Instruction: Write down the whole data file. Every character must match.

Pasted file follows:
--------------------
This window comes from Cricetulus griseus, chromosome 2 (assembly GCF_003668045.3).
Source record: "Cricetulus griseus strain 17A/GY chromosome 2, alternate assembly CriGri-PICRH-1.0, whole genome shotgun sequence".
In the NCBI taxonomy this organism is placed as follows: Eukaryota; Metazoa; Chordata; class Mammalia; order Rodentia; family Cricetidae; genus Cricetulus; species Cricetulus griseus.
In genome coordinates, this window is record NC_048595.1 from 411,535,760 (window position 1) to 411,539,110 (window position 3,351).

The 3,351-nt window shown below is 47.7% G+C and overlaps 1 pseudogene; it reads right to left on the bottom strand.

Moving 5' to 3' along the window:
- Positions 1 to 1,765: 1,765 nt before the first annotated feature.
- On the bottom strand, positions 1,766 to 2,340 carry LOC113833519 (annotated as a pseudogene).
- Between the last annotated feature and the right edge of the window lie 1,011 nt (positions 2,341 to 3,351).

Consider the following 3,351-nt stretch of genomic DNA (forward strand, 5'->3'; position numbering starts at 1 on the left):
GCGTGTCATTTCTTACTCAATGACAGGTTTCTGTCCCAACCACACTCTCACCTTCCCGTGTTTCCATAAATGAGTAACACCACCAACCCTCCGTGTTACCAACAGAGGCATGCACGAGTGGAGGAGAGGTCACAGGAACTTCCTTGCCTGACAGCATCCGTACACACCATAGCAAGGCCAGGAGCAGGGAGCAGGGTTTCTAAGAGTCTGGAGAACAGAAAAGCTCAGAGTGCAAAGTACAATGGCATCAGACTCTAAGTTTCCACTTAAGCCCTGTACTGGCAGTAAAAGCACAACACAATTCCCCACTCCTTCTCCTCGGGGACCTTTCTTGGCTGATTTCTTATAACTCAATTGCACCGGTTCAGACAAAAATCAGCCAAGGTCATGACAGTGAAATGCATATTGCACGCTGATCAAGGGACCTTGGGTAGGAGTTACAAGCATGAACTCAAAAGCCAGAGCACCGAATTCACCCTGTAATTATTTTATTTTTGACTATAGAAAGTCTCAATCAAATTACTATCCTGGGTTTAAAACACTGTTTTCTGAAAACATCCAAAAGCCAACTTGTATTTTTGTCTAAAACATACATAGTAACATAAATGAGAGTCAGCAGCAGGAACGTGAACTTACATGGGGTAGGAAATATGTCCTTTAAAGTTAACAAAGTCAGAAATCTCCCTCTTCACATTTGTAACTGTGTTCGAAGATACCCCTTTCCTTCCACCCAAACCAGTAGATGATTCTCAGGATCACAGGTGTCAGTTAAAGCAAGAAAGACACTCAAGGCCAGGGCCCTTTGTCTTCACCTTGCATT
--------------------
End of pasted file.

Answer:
This window comes from Cricetulus griseus, chromosome 2 (assembly GCF_003668045.3).
Source record: "Cricetulus griseus strain 17A/GY chromosome 2, alternate assembly CriGri-PICRH-1.0, whole genome shotgun sequence".
In the NCBI taxonomy this organism is placed as follows: Eukaryota; Metazoa; Chordata; class Mammalia; order Rodentia; family Cricetidae; genus Cricetulus; species Cricetulus griseus.
In genome coordinates, this window is record NC_048595.1 from 411,535,760 (window position 1) to 411,539,110 (window position 3,351).

The 3,351-nt window shown below is 47.7% G+C and overlaps 1 pseudogene; it reads right to left on the bottom strand.

Moving 5' to 3' along the window:
- Positions 1 to 1,765: 1,765 nt before the first annotated feature.
- On the bottom strand, positions 1,766 to 2,340 carry LOC113833519 (annotated as a pseudogene).
- Between the last annotated feature and the right edge of the window lie 1,011 nt (positions 2,341 to 3,351).

Consider the following 3,351-nt stretch of genomic DNA (forward strand, 5'->3'; position numbering starts at 1 on the left):
GCGTGTCATTTCTTACTCAATGACAGGTTTCTGTCCCAACCACACTCTCACCTTCCCGTGTTTCCATAAATGAGTAACACCACCAACCCTCCGTGTTACCAACAGAGGCATGCACGAGTGGAGGAGAGGTCACAGGAACTTCCTTGCCTGACAGCATCCGTACACACCATAGCAAGGCCAGGAGCAGGGAGCAGGGTTTCTAAGAGTCTGGAGAACAGAAAAGCTCAGAGTGCAAAGTACAATGGCATCAGACTCTAAGTTTCCACTTAAGCCCTGTACTGGCAGTAAAAGCACAACACAATTCCCCACTCCTTCTCCTCGGGGACCTTTCTTGGCTGATTTCTTATAACTCAATTGCACCGGTTCAGACAAAAATCAGCCAAGGTCATGACAGTGAAATGCATATTGCACGCTGATCAAGGGACCTTGGGTAGGAGTTACAAGCATGAACTCAAAAGCCAGAGCACCGAATTCACCCTGTAATTATTTTATTTTTGACTATAGAAAGTCTCAATCAAATTACTATCCTGGGTTTAAAACACTGTTTTCTGAAAACATCCAAAAGCCAACTTGTATTTTTGTCTAAAACATACATAGTAACATAAATGAGAGTCAGCAGCAGGAACGTGAACTTACATGGGGTAGGAAATATGTCCTTTAAAGTTAACAAAGTCAGAAATCTCCCTCTTCACATTTGTAACTGTGTTCGAAGATACCCCTTTCCTTCCACCCAAACCAGTAGATGATTCTCAGGATCACAGGTGTCAGTTAAAGCAAGAAAGACACTCAAGGCCAGGGCCCTTTGTCTTCACCTTGCATT